The Duomo in Florence, Italy - Florence's Cathedral
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Florence - the Duomo

Florence Duomo
Florence Duomo (cathedral)

The Republic of Florence began to plan this cathedral in the late 1200s AD, when Dante was growing up, to replace the old cathedral from about 500 AD that was too small and old. They had already replaced their old baptistery, and now they wanted to do the cathedral.

The government of Florence raised money to pay for their new cathedral with a tax on people's wills. The new church was very big - it is the fourth biggest church in the world - and so it was very hard to build.

Arnolfo di Cambio, the first architect to work on the Duomo (DWOH-mo)(Duomo means Cathedral in Italian), designed the duomo in the Gothic style, with a main nave and two side aisles, and an apse in the back. But di Cambio died in 1302, and a new group of men took over the government of Florence. Work stopped for a long time. In 1334, the artist Giotto agreed to work on the Duomo, but he only had time to build the campanile (bell-tower) before he died three years later. Then Pisano took over as the architect, but when a terrible plague killed thousands of people in Florence in 1348, work stopped again. (This was the plague that killed many of Boccaccio's friends.)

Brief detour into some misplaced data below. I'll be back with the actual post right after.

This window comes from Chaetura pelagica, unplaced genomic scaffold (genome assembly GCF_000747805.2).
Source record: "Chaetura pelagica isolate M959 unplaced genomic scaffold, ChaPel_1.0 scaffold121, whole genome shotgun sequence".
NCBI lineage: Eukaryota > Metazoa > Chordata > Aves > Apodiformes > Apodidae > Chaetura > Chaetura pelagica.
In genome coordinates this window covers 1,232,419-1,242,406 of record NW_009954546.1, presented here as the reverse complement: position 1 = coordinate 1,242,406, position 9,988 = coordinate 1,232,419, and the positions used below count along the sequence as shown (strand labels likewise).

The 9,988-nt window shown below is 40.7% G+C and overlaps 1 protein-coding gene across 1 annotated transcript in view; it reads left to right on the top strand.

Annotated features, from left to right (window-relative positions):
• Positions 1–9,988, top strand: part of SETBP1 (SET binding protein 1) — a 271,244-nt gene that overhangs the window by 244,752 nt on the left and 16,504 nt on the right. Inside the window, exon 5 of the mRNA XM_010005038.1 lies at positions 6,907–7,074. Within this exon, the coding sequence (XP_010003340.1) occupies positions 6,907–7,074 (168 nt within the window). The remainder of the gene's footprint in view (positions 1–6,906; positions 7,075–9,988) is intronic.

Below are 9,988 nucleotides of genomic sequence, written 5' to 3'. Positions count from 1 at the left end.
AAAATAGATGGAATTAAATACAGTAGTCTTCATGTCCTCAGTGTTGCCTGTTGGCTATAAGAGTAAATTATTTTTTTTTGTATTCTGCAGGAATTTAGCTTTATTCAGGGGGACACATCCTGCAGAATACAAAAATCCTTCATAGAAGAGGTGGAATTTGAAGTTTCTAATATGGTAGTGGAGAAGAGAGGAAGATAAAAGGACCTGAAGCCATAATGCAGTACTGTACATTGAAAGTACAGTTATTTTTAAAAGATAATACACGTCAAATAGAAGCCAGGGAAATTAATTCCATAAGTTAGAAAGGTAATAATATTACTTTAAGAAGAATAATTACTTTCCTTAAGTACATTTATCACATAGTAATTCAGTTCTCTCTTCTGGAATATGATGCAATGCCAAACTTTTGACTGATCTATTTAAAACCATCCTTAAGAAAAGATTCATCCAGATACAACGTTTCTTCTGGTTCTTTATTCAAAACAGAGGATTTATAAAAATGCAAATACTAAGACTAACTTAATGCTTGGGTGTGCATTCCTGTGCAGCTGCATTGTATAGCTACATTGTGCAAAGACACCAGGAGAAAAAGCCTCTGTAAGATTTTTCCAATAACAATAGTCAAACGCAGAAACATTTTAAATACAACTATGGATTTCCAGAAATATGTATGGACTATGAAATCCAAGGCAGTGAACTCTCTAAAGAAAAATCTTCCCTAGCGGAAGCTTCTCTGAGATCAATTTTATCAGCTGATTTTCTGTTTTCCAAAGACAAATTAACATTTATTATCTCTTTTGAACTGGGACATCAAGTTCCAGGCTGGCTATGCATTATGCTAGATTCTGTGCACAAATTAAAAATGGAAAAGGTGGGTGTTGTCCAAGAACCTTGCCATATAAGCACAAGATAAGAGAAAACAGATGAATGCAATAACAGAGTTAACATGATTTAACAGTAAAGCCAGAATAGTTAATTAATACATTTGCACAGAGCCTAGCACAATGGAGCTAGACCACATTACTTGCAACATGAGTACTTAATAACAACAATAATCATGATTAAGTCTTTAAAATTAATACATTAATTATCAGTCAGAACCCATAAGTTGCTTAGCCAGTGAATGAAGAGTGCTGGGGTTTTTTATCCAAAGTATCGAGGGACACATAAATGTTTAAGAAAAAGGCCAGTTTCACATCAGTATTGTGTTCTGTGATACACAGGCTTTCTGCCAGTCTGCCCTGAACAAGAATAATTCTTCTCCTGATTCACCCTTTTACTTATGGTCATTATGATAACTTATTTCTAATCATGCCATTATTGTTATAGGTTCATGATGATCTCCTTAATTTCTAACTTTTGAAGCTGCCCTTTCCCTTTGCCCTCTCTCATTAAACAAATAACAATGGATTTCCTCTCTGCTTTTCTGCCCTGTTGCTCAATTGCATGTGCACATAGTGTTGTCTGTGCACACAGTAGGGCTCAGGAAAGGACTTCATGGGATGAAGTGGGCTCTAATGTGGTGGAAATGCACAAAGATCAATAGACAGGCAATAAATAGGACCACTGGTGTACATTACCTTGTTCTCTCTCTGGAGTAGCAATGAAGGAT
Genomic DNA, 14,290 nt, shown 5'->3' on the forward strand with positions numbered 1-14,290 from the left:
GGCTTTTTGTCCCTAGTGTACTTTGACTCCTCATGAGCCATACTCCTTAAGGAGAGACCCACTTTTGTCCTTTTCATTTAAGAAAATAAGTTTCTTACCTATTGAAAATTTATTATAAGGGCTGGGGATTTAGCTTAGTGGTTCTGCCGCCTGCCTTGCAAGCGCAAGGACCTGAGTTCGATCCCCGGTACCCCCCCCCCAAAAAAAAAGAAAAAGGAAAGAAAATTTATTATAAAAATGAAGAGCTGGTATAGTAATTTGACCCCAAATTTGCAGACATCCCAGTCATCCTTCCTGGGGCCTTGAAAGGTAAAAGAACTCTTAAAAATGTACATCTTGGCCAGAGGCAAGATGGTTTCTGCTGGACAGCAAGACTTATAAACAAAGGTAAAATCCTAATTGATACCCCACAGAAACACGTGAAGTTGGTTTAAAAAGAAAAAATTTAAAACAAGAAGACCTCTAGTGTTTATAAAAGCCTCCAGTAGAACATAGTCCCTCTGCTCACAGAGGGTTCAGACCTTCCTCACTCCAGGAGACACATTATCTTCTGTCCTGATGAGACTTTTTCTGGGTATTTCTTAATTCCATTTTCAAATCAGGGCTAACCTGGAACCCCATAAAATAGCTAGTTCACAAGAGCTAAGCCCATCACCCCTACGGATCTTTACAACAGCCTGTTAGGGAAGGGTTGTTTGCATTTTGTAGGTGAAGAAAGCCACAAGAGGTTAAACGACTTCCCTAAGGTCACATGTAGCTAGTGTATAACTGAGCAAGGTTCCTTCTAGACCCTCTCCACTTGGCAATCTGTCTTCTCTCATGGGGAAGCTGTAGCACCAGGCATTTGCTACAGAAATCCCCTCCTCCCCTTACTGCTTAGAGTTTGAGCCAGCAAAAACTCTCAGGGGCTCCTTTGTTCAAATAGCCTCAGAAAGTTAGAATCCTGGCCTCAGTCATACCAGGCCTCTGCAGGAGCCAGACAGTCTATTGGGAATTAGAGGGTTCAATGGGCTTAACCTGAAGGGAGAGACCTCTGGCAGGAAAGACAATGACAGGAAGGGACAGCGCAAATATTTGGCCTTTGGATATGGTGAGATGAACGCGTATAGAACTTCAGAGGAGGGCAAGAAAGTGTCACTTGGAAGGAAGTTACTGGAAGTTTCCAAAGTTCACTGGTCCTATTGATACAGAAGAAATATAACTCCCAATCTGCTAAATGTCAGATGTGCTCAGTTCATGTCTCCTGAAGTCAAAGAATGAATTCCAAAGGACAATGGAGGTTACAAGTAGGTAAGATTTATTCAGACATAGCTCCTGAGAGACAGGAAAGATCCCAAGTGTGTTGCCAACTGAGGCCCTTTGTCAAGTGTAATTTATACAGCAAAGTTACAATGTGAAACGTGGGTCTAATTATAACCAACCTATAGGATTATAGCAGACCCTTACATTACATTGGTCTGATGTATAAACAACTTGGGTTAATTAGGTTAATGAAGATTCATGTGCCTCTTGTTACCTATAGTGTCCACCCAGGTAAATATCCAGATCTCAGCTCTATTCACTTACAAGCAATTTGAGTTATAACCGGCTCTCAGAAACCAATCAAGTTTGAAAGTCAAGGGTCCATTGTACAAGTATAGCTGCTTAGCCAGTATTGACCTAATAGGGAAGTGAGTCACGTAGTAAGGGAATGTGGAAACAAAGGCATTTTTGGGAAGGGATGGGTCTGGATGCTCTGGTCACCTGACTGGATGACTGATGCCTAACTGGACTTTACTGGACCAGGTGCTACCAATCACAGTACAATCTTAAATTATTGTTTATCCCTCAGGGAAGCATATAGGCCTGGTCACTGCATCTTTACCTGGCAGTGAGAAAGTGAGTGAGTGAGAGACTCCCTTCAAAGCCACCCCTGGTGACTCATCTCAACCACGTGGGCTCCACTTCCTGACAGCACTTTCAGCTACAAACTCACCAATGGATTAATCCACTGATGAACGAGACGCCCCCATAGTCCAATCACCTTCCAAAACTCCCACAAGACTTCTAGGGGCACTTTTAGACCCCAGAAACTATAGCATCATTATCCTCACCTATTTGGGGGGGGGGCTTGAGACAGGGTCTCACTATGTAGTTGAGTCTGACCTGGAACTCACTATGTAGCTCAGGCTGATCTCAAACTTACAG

The Duomo, with music recorded at the Duomo
and the sound of the Duomo's bells

Twenty-seven years later, in 1375, workmen actually tore down the old cathedral and began building the new one, somewhat modernized from the original plan which was now almost a hundred years old. In 1418, with most of the cathedral built, Brunelleschi (brew-nuh-LESS-key) designed a great dome to go over the high altar at the crossing (where the transept crossed the nave), and worked out how to build it. The cathedral was basically finished in 1436, even though the red, white, and green marble on the outside wasn't finished until four hundred years later.

On the inside, there are fresco paintings by Paolo Uccello.

Bibliography and further reading about Florence's Duomo:

Gothic architecture
Medieval architecture
More about the Middle Ages


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Karen Carr is Associate Professor Emerita, Department of History, Portland State University. She holds a doctorate in Classical Art and Archaeology from the University of Michigan. Follow her on Instagram, Pinterest, or Twitter, or buy her book, Vandals to Visigoths.
Karen Carr is Associate Professor Emerita, Department of History, Portland State University. She holds a doctorate in Classical Art and Archaeology from the University of Michigan. Follow her on Instagram or Twitter, or buy her book, Vandals to Visigoths.
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